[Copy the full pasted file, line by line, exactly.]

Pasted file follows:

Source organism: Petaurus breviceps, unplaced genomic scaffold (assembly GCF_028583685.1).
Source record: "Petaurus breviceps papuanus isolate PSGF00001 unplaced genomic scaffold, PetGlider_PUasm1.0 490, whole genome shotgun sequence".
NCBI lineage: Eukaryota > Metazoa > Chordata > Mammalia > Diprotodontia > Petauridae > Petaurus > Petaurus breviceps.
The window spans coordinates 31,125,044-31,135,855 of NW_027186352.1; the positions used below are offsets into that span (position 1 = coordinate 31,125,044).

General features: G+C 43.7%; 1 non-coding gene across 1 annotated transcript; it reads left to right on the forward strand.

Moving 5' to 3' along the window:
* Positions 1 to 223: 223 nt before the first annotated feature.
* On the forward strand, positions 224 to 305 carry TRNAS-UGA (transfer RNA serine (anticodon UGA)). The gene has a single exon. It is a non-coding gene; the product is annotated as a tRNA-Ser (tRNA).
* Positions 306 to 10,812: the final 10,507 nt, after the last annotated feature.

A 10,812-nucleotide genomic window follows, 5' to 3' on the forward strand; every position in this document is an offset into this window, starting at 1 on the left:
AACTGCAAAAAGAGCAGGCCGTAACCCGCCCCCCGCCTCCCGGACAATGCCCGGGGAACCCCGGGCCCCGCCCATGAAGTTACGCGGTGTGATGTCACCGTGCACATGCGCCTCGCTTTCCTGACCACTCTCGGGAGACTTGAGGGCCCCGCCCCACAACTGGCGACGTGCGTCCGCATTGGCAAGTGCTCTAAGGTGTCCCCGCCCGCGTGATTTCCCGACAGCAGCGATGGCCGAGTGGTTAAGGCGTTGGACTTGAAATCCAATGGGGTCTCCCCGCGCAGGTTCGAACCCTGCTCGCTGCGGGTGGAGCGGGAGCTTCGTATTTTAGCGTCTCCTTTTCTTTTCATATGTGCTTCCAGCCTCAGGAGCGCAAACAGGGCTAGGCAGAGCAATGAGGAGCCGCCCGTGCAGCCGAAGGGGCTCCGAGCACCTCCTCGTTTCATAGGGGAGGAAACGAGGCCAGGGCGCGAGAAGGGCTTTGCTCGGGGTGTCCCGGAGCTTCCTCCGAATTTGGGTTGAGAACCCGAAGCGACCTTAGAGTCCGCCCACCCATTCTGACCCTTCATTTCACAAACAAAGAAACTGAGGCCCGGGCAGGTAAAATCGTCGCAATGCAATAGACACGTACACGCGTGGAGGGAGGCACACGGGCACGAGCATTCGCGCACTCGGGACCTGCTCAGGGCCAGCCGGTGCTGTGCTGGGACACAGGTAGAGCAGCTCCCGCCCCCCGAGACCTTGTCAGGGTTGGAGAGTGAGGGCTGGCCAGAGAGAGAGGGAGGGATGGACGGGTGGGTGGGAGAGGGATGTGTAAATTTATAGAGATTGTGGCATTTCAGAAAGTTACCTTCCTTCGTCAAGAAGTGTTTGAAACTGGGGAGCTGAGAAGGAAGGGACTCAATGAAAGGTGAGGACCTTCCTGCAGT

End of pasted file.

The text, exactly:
Source organism: Petaurus breviceps, unplaced genomic scaffold (assembly GCF_028583685.1).
Source record: "Petaurus breviceps papuanus isolate PSGF00001 unplaced genomic scaffold, PetGlider_PUasm1.0 490, whole genome shotgun sequence".
NCBI lineage: Eukaryota > Metazoa > Chordata > Mammalia > Diprotodontia > Petauridae > Petaurus > Petaurus breviceps.
The window spans coordinates 31,125,044-31,135,855 of NW_027186352.1; the positions used below are offsets into that span (position 1 = coordinate 31,125,044).

General features: G+C 43.7%; 1 non-coding gene across 1 annotated transcript; it reads left to right on the forward strand.

Moving 5' to 3' along the window:
* Positions 1 to 223: 223 nt before the first annotated feature.
* On the forward strand, positions 224 to 305 carry TRNAS-UGA (transfer RNA serine (anticodon UGA)). The gene has a single exon. It is a non-coding gene; the product is annotated as a tRNA-Ser (tRNA).
* Positions 306 to 10,812: the final 10,507 nt, after the last annotated feature.

A 10,812-nucleotide genomic window follows, 5' to 3' on the forward strand; every position in this document is an offset into this window, starting at 1 on the left:
AACTGCAAAAAGAGCAGGCCGTAACCCGCCCCCCGCCTCCCGGACAATGCCCGGGGAACCCCGGGCCCCGCCCATGAAGTTACGCGGTGTGATGTCACCGTGCACATGCGCCTCGCTTTCCTGACCACTCTCGGGAGACTTGAGGGCCCCGCCCCACAACTGGCGACGTGCGTCCGCATTGGCAAGTGCTCTAAGGTGTCCCCGCCCGCGTGATTTCCCGACAGCAGCGATGGCCGAGTGGTTAAGGCGTTGGACTTGAAATCCAATGGGGTCTCCCCGCGCAGGTTCGAACCCTGCTCGCTGCGGGTGGAGCGGGAGCTTCGTATTTTAGCGTCTCCTTTTCTTTTCATATGTGCTTCCAGCCTCAGGAGCGCAAACAGGGCTAGGCAGAGCAATGAGGAGCCGCCCGTGCAGCCGAAGGGGCTCCGAGCACCTCCTCGTTTCATAGGGGAGGAAACGAGGCCAGGGCGCGAGAAGGGCTTTGCTCGGGGTGTCCCGGAGCTTCCTCCGAATTTGGGTTGAGAACCCGAAGCGACCTTAGAGTCCGCCCACCCATTCTGACCCTTCATTTCACAAACAAAGAAACTGAGGCCCGGGCAGGTAAAATCGTCGCAATGCAATAGACACGTACACGCGTGGAGGGAGGCACACGGGCACGAGCATTCGCGCACTCGGGACCTGCTCAGGGCCAGCCGGTGCTGTGCTGGGACACAGGTAGAGCAGCTCCCGCCCCCCGAGACCTTGTCAGGGTTGGAGAGTGAGGGCTGGCCAGAGAGAGAGGGAGGGATGGACGGGTGGGTGGGAGAGGGATGTGTAAATTTATAGAGATTGTGGCATTTCAGAAAGTTACCTTCCTTCGTCAAGAAGTGTTTGAAACTGGGGAGCTGAGAAGGAAGGGACTCAATGAAAGGTGAGGACCTTCCTGCAGT